has an interesting thread going on over at his blog
demanding more Jews in SF/F.
I popped over to discuss how, whilst there are almost no Jewish characters in Australian SF/F short fiction, I don't recall any in last year's batch at least, I have noticed a lot more Jewish characters in American SF/F short stories. Weird Tales
featured one last year - although that could be since Ann Vandermeer took over as editor. Mike Resnick writes a lot of Jewish characters and there are some female American short story writers who also often include Jewish characters in their stories. I think for me, in what mostly feels like a very white landscape, the Jewish characters in SF/F shorts leap out at me, and to me feel more represented than any other racial or cultural minority group.
I'm looking forward to the Vandermeers' book The Kosher Guide to Imaginary Animals
. It sounds like it will be so much fun. But having said that, I should say that, as a Jew, it's a very different experience to feel somewhat represented in American culture. There are often Jews in American movies and TV shows and novels. And I know that Jewish people are a small minority globally, so the amount that we are represented even, at times, feels like an overrepresentation compared to other groups. Having the Vandermeers as editors out there *makes a difference* to me as a Jewish reader. Having the odd mention or nod in my direction as existing *makes a difference* to me. And that's why, for me, the total underrepresentation of women in SF/F - who are not in fact a minority globally - really riles me.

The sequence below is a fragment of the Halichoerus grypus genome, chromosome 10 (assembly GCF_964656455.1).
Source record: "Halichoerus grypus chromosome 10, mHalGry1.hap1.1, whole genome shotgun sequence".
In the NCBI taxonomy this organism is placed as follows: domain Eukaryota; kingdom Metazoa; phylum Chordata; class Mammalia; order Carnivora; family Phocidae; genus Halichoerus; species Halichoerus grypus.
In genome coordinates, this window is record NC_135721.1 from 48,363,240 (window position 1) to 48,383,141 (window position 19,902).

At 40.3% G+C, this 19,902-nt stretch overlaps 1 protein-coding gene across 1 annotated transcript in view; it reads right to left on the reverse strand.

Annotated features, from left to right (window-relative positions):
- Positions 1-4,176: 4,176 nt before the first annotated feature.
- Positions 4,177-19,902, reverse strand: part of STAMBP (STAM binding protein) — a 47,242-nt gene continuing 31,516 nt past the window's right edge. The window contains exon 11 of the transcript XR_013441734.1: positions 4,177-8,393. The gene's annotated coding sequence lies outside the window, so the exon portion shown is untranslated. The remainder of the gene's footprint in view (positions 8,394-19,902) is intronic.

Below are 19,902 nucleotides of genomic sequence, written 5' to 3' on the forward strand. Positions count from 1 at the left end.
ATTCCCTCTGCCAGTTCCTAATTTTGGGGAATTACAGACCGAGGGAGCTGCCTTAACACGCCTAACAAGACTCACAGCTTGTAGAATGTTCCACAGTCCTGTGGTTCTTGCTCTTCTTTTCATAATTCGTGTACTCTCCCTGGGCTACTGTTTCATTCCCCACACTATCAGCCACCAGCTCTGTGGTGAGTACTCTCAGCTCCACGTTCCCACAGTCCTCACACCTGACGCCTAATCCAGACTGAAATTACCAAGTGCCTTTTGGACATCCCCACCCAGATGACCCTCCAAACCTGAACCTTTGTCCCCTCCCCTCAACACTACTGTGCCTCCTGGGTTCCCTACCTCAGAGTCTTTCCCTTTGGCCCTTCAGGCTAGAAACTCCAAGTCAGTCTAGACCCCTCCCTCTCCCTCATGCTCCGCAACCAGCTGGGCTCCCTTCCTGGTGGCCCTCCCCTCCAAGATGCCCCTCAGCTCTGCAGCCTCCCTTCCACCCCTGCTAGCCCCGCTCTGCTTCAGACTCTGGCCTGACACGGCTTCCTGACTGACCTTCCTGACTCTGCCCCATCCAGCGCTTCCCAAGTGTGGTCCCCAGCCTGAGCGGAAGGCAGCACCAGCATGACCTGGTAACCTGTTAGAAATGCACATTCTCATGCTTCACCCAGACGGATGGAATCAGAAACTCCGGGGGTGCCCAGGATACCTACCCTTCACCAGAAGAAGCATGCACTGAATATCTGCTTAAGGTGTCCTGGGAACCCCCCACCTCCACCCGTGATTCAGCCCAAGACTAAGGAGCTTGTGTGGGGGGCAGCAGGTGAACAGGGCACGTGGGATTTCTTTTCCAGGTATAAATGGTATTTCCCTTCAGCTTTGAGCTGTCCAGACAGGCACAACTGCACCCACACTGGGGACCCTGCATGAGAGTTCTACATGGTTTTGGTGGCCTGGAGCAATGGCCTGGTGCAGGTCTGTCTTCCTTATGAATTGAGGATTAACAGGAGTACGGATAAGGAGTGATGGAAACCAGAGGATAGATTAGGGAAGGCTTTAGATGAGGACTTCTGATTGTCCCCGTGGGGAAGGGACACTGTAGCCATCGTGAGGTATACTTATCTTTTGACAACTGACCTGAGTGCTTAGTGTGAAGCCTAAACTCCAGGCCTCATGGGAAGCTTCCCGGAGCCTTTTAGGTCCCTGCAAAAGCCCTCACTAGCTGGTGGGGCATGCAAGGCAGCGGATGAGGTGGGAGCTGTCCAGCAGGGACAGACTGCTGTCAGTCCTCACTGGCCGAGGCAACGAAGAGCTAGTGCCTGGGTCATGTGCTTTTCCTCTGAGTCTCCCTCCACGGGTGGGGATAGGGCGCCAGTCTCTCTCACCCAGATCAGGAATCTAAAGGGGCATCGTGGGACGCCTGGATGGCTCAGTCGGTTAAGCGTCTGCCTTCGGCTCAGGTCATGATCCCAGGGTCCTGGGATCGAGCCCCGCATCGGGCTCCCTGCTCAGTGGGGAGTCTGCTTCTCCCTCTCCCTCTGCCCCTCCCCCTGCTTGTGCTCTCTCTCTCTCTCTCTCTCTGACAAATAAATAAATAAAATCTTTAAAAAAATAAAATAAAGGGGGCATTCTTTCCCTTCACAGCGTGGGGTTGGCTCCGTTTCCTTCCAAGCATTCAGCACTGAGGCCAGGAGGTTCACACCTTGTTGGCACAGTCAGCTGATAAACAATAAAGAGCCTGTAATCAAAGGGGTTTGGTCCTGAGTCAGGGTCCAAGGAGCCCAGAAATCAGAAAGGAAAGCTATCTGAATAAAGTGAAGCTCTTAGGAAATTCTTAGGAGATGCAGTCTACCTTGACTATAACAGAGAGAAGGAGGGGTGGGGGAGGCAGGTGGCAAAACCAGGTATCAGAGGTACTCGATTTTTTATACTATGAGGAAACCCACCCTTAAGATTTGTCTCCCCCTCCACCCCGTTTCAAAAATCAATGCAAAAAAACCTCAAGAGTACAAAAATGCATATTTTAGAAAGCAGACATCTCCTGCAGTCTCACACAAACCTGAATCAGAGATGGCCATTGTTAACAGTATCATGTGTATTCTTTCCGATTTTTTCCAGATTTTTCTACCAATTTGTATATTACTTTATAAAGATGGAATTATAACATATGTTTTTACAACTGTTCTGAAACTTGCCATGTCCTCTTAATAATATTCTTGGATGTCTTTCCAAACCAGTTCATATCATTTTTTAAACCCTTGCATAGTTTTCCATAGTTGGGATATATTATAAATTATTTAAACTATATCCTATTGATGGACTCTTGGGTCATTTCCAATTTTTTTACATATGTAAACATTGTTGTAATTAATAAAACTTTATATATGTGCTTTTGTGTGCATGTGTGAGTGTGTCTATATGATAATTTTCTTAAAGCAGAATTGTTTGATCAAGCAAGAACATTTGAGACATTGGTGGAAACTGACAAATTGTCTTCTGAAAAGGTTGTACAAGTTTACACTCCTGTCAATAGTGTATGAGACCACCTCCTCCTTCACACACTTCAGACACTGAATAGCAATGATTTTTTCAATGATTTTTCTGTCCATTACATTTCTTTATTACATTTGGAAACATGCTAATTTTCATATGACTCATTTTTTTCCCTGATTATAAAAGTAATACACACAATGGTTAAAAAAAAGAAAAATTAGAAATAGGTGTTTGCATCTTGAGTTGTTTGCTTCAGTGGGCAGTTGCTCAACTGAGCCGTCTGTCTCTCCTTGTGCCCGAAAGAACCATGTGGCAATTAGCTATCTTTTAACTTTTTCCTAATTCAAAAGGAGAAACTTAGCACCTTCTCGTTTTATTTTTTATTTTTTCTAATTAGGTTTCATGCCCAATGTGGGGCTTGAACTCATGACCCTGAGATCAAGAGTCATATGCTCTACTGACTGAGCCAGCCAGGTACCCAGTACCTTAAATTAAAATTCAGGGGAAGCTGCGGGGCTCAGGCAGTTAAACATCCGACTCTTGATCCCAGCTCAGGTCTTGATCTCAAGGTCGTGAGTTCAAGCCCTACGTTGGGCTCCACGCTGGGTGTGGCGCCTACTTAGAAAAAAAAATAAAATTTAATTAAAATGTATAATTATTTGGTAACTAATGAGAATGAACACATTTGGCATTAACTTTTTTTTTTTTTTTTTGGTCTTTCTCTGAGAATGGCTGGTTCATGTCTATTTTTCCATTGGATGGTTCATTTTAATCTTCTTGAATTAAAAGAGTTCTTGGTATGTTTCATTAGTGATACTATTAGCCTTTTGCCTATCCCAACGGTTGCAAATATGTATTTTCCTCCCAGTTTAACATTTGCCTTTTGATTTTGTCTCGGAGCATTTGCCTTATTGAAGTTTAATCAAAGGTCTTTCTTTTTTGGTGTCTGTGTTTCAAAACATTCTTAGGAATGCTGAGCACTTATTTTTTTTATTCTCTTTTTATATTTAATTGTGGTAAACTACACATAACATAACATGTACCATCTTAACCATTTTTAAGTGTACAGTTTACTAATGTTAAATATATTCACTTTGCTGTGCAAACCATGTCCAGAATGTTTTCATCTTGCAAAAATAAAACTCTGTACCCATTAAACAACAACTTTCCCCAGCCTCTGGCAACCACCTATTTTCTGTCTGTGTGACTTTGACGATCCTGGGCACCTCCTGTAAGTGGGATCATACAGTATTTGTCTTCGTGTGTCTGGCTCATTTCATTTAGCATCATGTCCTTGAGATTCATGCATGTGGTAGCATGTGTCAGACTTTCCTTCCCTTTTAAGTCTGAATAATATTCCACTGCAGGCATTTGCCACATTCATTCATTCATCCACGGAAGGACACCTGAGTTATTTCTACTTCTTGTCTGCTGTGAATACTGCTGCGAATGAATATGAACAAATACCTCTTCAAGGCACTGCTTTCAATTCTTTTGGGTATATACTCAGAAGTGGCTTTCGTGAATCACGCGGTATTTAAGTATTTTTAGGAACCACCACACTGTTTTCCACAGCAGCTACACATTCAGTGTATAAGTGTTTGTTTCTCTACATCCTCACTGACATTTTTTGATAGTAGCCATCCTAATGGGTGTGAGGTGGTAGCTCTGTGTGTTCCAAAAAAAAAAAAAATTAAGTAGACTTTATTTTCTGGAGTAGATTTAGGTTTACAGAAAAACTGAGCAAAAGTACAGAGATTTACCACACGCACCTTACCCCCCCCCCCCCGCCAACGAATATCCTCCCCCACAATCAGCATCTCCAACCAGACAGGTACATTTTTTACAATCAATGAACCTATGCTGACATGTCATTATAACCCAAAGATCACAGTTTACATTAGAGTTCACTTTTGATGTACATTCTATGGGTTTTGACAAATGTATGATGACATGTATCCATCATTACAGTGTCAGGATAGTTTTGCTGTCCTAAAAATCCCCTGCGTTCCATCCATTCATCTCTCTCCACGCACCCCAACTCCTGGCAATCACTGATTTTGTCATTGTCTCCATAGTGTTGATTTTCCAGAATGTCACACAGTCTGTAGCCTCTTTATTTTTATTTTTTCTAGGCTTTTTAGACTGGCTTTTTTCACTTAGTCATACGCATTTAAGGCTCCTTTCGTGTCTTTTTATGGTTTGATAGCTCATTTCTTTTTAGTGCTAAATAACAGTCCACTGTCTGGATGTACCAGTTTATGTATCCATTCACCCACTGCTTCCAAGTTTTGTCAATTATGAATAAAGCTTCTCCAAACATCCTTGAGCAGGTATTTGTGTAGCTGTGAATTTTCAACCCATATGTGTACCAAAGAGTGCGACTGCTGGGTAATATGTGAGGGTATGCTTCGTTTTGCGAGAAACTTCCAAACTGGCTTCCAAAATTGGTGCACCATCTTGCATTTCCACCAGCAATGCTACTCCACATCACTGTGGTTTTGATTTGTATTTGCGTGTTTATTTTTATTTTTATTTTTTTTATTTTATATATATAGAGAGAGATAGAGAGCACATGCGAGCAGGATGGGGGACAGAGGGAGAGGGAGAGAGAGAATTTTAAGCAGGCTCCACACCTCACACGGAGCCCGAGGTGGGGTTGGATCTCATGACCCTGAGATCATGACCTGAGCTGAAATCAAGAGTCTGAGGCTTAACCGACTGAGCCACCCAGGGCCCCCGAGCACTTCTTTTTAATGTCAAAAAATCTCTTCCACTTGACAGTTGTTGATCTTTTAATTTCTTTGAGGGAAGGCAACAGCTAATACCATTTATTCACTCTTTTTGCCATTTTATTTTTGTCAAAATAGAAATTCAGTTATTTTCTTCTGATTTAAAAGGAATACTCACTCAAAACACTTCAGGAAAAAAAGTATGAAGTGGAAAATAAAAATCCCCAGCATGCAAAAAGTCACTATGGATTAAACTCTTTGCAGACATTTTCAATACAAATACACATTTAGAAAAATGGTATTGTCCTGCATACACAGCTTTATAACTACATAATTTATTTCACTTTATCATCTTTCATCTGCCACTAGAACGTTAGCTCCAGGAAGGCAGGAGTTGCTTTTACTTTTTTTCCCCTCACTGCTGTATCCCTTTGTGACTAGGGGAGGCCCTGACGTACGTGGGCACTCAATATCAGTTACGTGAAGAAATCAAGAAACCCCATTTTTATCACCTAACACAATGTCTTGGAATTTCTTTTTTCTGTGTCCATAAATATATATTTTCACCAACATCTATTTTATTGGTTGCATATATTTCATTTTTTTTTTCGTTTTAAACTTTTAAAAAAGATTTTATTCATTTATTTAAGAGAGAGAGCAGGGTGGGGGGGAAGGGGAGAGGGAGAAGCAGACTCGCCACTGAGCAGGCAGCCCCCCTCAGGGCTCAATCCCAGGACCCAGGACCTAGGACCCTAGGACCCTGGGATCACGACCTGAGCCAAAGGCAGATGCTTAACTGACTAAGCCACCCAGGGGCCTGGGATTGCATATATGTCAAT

And in the thread mentioned above, Mondy and I talk a bit about whether a non-Jewish person can really and believably write a Jewish character that is anything other than token. And I might link it back to the gender debate. I'm like that, you know.